Cheap meds bill sponsor doubts it will lower prices of drugs

South Cotabato Rep. Arthur Pingoy Jr., a medical doctor and chair of the House of Representatives’ Committee on Health, said it did not provide for the creation of a body that would manage its proposed price regulatory mechanisms.

Pingoy originally proposed for the creation of a drug price regulatory board that will mainly regulate and set price ceilings on various drugs that are sold in the country.  

But the "Universally Accessible Cheaper and Quality Medicines Act of 2008" passed on Tuesday by the Senate and House bicameral conference committee gave the power to the President to set the drug price ceilings, upon the recommendation of the Secretary of Health.

"I really can't say if it will be of any help to us once it becomes a law. The removal of the price regulatory board provision made the measure weak and it has no enough teeth to effectively counter the skyrocketing prices of drugs here," Pingoy said in an interview over radio station dxMC Bombo Radyo here.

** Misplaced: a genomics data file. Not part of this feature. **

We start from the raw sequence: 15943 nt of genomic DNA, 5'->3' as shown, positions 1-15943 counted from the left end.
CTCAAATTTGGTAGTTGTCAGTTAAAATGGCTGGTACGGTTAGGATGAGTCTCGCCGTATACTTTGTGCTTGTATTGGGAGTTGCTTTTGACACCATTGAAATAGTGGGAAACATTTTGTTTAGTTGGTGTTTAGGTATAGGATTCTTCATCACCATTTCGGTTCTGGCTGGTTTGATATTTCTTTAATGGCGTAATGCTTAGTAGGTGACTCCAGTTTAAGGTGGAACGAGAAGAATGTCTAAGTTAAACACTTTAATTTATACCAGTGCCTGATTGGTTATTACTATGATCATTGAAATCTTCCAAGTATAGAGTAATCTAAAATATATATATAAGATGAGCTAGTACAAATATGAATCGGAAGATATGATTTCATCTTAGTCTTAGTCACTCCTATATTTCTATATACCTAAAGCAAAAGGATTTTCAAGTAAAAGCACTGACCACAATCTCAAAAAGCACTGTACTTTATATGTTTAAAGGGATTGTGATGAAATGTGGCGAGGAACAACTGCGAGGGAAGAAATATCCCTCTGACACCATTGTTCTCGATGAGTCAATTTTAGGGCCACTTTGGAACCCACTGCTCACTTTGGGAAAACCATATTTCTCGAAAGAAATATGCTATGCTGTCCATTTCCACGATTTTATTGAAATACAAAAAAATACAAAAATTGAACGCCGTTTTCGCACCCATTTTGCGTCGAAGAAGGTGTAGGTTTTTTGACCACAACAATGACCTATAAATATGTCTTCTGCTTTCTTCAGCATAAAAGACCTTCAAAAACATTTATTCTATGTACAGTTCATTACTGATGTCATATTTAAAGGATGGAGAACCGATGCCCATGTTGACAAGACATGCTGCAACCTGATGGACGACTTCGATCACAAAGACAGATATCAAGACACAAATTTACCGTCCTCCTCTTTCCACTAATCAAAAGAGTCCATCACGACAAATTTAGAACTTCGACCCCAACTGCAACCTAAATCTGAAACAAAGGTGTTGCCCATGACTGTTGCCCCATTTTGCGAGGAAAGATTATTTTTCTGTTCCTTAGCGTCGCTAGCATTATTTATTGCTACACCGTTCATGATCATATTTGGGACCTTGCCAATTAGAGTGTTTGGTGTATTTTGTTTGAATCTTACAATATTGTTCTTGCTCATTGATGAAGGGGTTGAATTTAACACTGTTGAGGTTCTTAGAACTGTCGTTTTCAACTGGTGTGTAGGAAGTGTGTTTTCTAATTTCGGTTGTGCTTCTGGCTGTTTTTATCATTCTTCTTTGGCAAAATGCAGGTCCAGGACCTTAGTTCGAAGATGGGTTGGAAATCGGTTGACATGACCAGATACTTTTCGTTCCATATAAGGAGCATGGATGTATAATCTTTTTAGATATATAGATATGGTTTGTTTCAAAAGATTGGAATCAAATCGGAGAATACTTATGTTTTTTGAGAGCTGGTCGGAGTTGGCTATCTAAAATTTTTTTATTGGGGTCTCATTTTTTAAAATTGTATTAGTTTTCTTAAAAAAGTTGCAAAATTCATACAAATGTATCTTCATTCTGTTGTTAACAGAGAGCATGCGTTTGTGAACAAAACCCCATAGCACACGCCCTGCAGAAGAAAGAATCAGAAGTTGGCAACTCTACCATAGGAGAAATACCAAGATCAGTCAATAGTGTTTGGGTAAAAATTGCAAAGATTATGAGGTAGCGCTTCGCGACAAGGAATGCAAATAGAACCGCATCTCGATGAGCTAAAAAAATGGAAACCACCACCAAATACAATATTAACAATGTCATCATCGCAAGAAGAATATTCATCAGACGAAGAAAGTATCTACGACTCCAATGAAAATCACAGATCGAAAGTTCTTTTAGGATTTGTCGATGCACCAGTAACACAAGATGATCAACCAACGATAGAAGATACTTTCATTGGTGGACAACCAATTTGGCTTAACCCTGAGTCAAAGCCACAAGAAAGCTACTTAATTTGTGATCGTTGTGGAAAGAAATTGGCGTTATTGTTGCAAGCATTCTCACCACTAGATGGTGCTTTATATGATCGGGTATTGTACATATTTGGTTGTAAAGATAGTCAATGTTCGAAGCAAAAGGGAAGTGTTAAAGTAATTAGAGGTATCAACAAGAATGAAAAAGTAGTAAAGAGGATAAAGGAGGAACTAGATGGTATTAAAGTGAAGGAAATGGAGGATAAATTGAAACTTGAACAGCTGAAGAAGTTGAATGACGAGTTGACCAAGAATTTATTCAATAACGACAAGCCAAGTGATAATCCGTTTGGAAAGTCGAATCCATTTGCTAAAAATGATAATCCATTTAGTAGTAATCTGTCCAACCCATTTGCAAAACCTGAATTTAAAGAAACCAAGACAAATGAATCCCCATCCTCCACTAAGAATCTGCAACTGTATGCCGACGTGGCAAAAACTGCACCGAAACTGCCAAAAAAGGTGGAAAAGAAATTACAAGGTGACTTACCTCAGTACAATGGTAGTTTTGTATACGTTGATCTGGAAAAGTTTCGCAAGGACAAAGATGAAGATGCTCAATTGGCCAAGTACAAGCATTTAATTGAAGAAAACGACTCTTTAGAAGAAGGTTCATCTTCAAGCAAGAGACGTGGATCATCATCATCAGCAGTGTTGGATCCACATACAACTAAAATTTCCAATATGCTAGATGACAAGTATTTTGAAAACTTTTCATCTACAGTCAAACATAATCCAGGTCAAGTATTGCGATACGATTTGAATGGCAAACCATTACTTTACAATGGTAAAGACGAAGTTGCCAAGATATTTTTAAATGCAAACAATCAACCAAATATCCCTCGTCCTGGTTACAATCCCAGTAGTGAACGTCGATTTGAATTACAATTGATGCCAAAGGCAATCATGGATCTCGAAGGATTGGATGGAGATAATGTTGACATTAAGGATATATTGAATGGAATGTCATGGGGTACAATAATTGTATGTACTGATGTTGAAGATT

Iloilo Rep. Ferjenel Biron, also an author of the bill, earlier raised strong objections to the Senate version that removed the provisions on "generic-only prescription" and the price regulatory board.

Former Iloilo congressman and now Vice Governor Rolex Suplico, who authored the measure in the 11th Congress, also condemned the removal of the regulatory provisions, calling it a "sellout" to multinational drug manufacturers.

By his own calculation, Pingoy said the new measure will only affect less than five percent of the medicines currently available in the markets.

But he said such impact will not be felt much by the people since the government's investments for the drug parallel importation only reaches P500 million.

"We need to increase this budget and strengthen our parallel importation capacity to make it work in the P100-billion drug industry here," the congressman said.       

With the proposed creation of a drug price regulatory board now a history, he said he will just focus his efforts on pushing for the strengthening of the functions of the Bureau of Food and Drugs (BFAD), currently an agency attached to the Department of Health.

"The BFAD will not only seek to assure us of cheaper medicines but the quality ones as well," he added. (Allen V. Estabillo/MindaNews)